How can you tell a lactating female at 50 yards?
Same way you do a bear.
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Old 09-15-2011, 05:11 PM
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Well unless the supply of feral cats run out that hang out in my neighbor I won't need the electronic call!
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Old 09-16-2011, 09:43 AM
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Interesting vote so far. Anyone else? Any other opinions?
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Old 09-16-2011, 12:00 PM
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No. Least not in Montana. I value montana's approach to keep as traditional as possible. Other states, more power to them for what they want... Though it is nice to know we do not permit baiting, electronic range rifle scopes... laser scopes, etc.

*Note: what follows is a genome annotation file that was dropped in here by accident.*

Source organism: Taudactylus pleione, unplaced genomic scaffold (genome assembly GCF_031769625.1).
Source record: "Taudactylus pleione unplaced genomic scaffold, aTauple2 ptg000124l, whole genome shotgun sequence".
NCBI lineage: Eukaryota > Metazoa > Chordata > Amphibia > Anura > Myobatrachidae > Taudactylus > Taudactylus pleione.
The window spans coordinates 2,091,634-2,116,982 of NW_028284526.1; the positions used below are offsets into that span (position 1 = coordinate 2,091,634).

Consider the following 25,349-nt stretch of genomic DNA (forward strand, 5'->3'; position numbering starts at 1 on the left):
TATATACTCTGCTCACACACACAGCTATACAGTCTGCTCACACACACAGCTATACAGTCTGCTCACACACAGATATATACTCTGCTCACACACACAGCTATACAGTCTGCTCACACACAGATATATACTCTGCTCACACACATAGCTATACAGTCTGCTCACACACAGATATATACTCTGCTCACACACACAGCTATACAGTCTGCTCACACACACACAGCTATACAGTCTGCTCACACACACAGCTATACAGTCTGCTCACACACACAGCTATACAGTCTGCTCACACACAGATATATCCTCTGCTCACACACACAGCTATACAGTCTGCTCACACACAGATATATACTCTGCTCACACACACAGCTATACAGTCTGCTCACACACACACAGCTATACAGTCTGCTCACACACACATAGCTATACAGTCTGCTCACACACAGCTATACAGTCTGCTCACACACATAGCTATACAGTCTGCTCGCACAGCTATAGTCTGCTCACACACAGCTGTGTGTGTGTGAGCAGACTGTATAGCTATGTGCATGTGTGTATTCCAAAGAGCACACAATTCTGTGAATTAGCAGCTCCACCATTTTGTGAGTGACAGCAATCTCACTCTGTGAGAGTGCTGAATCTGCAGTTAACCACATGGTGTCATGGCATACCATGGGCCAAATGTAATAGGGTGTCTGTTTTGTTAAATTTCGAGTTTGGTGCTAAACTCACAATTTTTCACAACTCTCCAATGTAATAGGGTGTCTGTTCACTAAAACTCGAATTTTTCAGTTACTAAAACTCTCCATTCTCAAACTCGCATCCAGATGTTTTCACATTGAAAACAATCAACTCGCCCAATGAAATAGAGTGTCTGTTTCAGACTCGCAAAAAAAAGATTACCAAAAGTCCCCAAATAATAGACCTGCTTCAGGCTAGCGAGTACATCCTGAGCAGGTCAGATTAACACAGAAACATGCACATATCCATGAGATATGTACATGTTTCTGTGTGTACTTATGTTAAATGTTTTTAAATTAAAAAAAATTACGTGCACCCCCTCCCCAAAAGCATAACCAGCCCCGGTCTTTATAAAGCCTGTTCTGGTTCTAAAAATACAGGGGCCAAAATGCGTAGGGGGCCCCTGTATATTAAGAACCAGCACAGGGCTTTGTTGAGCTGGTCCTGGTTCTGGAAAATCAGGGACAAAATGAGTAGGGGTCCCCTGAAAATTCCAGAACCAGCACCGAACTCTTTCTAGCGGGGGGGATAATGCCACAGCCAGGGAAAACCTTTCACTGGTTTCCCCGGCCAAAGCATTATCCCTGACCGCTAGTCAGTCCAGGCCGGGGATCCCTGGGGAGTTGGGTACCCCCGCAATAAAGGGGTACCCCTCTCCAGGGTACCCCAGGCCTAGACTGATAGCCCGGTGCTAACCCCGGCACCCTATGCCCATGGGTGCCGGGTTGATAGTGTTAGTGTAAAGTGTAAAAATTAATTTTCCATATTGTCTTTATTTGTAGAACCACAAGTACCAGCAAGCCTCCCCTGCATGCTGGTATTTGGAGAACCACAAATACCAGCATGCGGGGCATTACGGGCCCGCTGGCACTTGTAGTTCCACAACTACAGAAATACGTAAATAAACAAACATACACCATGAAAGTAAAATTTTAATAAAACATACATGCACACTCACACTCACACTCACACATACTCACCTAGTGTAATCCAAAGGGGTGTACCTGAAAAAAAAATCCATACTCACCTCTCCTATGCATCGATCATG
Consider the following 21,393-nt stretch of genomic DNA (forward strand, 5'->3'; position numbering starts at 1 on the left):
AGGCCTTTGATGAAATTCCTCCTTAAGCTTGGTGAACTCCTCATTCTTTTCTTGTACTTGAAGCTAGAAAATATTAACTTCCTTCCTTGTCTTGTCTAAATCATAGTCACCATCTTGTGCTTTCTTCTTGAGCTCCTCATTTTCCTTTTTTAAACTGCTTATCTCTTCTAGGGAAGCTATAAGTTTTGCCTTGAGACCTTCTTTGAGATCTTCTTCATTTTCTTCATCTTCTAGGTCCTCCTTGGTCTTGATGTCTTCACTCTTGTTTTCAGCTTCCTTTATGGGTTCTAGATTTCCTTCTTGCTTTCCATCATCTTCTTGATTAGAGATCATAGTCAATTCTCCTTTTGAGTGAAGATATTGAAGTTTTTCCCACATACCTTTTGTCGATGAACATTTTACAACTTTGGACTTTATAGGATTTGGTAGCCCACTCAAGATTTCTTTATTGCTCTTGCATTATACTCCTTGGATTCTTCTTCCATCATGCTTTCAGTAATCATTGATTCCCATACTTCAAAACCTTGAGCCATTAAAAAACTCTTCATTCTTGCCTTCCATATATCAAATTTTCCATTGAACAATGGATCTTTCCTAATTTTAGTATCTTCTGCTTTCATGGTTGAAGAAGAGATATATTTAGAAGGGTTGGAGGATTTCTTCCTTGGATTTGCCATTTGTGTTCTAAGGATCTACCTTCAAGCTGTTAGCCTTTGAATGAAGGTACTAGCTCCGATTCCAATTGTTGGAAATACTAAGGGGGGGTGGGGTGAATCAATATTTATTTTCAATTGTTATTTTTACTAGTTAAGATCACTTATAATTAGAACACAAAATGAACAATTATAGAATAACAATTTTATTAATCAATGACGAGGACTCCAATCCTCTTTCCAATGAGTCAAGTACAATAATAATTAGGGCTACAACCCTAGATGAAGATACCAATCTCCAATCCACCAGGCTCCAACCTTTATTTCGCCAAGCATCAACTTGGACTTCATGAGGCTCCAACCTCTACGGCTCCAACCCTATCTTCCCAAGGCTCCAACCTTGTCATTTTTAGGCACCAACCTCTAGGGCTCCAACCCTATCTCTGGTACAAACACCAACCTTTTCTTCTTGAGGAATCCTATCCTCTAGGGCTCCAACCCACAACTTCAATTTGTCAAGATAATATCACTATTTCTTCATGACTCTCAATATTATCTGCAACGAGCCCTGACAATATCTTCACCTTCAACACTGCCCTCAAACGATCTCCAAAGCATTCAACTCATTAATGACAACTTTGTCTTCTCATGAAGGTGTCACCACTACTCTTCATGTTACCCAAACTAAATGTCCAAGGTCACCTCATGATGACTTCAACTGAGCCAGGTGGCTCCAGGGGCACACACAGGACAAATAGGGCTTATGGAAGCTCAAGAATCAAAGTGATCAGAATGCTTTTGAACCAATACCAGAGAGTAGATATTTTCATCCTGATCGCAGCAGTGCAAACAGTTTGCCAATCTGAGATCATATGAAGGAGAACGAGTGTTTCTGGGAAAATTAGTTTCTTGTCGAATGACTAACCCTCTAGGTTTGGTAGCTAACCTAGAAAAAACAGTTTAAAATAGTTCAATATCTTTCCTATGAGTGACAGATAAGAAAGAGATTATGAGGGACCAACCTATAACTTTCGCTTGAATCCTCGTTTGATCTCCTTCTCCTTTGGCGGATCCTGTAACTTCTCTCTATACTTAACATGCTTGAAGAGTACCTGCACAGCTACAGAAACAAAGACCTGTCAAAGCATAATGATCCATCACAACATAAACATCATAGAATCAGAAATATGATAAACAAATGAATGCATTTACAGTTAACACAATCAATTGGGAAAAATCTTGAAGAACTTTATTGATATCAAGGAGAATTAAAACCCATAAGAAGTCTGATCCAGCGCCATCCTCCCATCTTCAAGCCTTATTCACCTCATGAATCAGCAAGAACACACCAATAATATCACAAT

Electronics are a lasy persons way to bypass the rugged true hunt many appreciate.

Same as those that go to a high fenced hunt... Stay in a beautiful lodge attached... driven out to a heated, coffee served, padded seat hunting blind at perfect range for the best antler growth feed automatically spreading... Then rifle boom arrow slung! Cheer how great a hunter the person is and the massive rack the deer had while having a second cup of hot coffe with specialty creamers (hell maybe even a potable starbucks) sipping the coffee waiting for the seat warmer to get to the correct temp so the "hunter" can ride back to the lodge and tell his Paul Bunyon story and beat his manly chest... all the while they conplete the feild dressing and packaging.

Hunter heads home with another AWESOME hunt under his belt... HAHAHA!

That is a fun extreme exageration though follows my starting thoughts of using electronic calls for game... Haha! Would I apologies to those who love their electronics for hunting regulated game - if you took offense... no apologies - just my opinion.